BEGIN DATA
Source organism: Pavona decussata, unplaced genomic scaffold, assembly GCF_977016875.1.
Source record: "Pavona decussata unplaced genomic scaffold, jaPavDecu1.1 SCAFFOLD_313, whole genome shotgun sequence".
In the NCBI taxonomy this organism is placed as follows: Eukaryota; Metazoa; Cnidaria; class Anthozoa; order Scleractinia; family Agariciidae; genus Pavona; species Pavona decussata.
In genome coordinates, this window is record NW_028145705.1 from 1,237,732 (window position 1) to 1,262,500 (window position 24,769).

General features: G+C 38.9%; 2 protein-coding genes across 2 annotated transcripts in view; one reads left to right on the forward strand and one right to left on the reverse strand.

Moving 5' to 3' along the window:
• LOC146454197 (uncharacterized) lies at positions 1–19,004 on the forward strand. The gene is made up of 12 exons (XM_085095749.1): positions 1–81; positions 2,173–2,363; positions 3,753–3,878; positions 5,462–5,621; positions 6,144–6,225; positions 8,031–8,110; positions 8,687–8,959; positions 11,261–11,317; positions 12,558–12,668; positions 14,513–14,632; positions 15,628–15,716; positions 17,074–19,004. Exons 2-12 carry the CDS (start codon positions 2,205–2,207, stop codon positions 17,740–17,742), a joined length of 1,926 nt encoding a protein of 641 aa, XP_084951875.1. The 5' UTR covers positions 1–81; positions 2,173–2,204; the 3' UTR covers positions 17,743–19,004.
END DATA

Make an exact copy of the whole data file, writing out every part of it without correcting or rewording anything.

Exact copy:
Source organism: Pavona decussata, unplaced genomic scaffold, assembly GCF_977016875.1.
Source record: "Pavona decussata unplaced genomic scaffold, jaPavDecu1.1 SCAFFOLD_313, whole genome shotgun sequence".
In the NCBI taxonomy this organism is placed as follows: Eukaryota; Metazoa; Cnidaria; class Anthozoa; order Scleractinia; family Agariciidae; genus Pavona; species Pavona decussata.
In genome coordinates, this window is record NW_028145705.1 from 1,237,732 (window position 1) to 1,262,500 (window position 24,769).

General features: G+C 38.9%; 2 protein-coding genes across 2 annotated transcripts in view; one reads left to right on the forward strand and one right to left on the reverse strand.

Moving 5' to 3' along the window:
• LOC146454197 (uncharacterized) lies at positions 1–19,004 on the forward strand. The gene is made up of 12 exons (XM_085095749.1): positions 1–81; positions 2,173–2,363; positions 3,753–3,878; positions 5,462–5,621; positions 6,144–6,225; positions 8,031–8,110; positions 8,687–8,959; positions 11,261–11,317; positions 12,558–12,668; positions 14,513–14,632; positions 15,628–15,716; positions 17,074–19,004. Exons 2-12 carry the CDS (start codon positions 2,205–2,207, stop codon positions 17,740–17,742), a joined length of 1,926 nt encoding a protein of 641 aa, XP_084951875.1. The 5' UTR covers positions 1–81; positions 2,173–2,204; the 3' UTR covers positions 17,743–19,004.